Sorghum is an awesome grain. It’s packed with nutrients like folate, vitamin B6, magnesium, and iron, as well as essential amino acids like tryptophan. It’s also delicious, with a nutty flavor and lots of versatility. When ground into a flour, it gives gluten-free baked goods a good texture and flavor, and when left whole, it can be popped like popcorn or cooked like oatmeal. On a cold day, hot sorghum is easy to make and will stick to your ribs.
This cake is made in a pressure cooker! You need a cake pan small enough to sit inside your cooker, on some kind of platform (I use a cheap aluminum mini loaf pan). Other than that, it’s not too different from baking a cake in an oven.
1/4 cup tamari, gluten-free soy sauce, or Bragg’s liquid aminos
2 tbsp minced ginger
1 clove garlic, minced
1/8 tsp white pepper
1 tbsp sriracha, red chili paste, or red pepper flakes, to taste
Cook the noodles according to the package directions (usually 5-10 minutes in boiling water), drain, and add cabbage and carrots.
Use an immersion blender to mix the sauce ingredients in a mason jar, or whisk together in a bowl until thoroughly blended.
Mix the sauce into the noodle and veggie mixture, and serve with the cucumbers, and garnish with sesame seeds.
A few years ago, we discovered the deliciousness of cold brew coffee. It’s surprisingly simple to make, tends to be less bitter than drip coffee, and takes up far less of our precious counter space.
Before we committed to buying gadgets specifically for cold brewing coffee, we tried it the low-tech way: adding 1/8 cup to 1/4 cup coarsely ground beans to a one-quart mason jar with filtered water, and letting it steep in the fridge for 8-24 hours. We filtered it using a standard coffee filter or cheese cloth, which took a little while, and could be messy, but it did the job.
So we upped our game by buying the right tool for the job: a mason jar infuser for cold brew coffee. After steeping for 8-24 hours (depending on laziness and caffeine needs), we remove the filter and start a new jar, so at any given time, we have a jar brewing and a jar brewed and ready for drinking.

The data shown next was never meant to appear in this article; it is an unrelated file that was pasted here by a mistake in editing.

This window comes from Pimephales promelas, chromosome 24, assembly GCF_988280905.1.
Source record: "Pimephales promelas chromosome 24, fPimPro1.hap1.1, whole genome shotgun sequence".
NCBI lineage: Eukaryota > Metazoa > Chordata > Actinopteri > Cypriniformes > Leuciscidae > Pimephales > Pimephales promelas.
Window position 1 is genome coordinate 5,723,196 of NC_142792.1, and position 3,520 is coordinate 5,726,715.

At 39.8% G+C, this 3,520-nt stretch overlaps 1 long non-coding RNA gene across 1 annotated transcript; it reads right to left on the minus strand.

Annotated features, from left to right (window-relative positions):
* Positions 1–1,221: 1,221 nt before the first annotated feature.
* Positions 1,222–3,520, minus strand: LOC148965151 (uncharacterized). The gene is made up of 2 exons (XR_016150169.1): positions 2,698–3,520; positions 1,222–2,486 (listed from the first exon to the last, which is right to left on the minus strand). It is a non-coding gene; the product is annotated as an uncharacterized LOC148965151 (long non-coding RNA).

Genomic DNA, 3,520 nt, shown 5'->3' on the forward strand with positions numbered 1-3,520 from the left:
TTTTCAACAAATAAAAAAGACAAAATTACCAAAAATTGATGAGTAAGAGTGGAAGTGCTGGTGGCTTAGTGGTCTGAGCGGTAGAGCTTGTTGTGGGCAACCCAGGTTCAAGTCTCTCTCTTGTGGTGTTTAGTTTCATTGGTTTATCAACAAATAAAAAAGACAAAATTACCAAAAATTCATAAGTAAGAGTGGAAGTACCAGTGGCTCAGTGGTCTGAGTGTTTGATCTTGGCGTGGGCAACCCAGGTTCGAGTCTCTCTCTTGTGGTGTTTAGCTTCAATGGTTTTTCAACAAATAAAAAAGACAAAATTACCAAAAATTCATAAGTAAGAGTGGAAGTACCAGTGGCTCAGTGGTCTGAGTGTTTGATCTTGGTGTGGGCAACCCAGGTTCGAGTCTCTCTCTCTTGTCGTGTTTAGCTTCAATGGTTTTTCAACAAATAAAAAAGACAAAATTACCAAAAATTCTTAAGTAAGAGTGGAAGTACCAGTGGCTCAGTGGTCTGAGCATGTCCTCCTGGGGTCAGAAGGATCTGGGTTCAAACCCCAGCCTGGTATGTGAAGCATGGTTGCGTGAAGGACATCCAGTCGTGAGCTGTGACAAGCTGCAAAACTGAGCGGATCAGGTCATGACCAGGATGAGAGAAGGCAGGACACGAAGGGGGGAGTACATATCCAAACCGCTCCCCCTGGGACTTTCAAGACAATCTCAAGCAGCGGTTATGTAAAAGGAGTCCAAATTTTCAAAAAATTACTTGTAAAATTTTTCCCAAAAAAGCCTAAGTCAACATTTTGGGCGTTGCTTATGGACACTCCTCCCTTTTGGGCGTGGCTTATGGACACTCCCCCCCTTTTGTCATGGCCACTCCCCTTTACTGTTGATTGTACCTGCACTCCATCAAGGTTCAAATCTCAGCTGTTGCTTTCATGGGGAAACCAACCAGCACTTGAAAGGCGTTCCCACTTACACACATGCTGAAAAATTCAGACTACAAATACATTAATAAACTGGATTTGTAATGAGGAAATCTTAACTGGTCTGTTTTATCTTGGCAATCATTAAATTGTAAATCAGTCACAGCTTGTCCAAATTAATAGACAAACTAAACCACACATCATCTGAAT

We usually like our coffee cold, but if we want something hot, we warm it up on the stove or in the microwave. Having cold brew on hand takes a little planning, but it’s worth it. And cold brewed coffee can stay delicious in the fridge for a week or two, unlike the sad sludge that happens in a drip coffee maker that’s been left out for a few hours.
Tea can be cold brewed, too! Add 3 or 4 tea bags to a one-quart jar of water, and steep in the fridge for 8-24 hours. It does not brew as strong, but it’s rarely bitter, and it makes a great iced tea. We especially love to do this with spiced chai, and adding Califia Farms vanilla almond milk creamer after brewing.
And yes, we do buy our creamer in those quart-sized 6 packs! We love it so much and hate the thought of traveling where it might not be available, so it’s well worth the space in our pantry. Coffee and tea are available almost anywhere, but traveling with food allergies can be tough if you like cream in your coffee.
Gluten-Free RV is a participant in the Amazon Services LLC Associates Program, and some links in this post are affiliate links. This means that there will be no additional cost to you if you shop at Amazon.com using these links, but we will receive a small percentage of those purchases as a commission. Your purchases are confidential: we will never know what you buy or if you buy anything.
Counter space and storage are both premium commodities in an RV. Jen and I are vegan, gluten free, and prefer eating less processed foods, so we buy lots of fresh fruits and vegetables. Storing fresh food is a real challenge in our small space. We are always looking for ways to improve.
We wanted to add a hanging fruit basket over one of the prep counters on the kitchen slide. We found this 3-tier basket with an overhead hook. RV roof slides are typically built from insulating foam board sandwiched between two thin sheets of plywood with a metal frame for stability. The interior surface of our kitchen slide ceiling is only ¼ inch thick panel board with a durable wallpaper covering. Using an anchor for the hook would be a real challenge, and could damage the ceiling. Most in-wall anchors could not hold enough weight, or were unable to operate fully due to the Styrofoam, or would just not fit into the space. We tried using 3M wire hooks and had some success. But with a half-pound limit per hook and using two hooks, they managed to do the job for a few days before the adhesive gave out.
Supporting the baskets without hanging from the roof?
The middle of all three baskets had a hole that would accommodate a large wooden dowel. One trip to our local ACE Hardware for supplies and we were ready to go.
adjustable height foot
closet support rod pocket.
I measured the height of the space and calculated the height needed to account for the foot, rod support bracket, and anti-slip pads. After cutting the wooden dowel, I installed the foot into the bottom end of the dowel and inserted three hooks about an inch down from the top. I added pieces of the anti-slip pad to the bottom of the foot and to the top of the dowel. The closet rod support cup was attached to the roof with a simple anchor to offer stability when the basket tree is in use. Final assembly was pretty simple at this point. The dowel was fed down the center of each basket, the chains were hung from each of the three hooks, and the top of the dowel was placed into the cup installed on the ceiling of the slide. The foot extends to provide the pressure needed to keep our new fruit and veggie tree standing upright.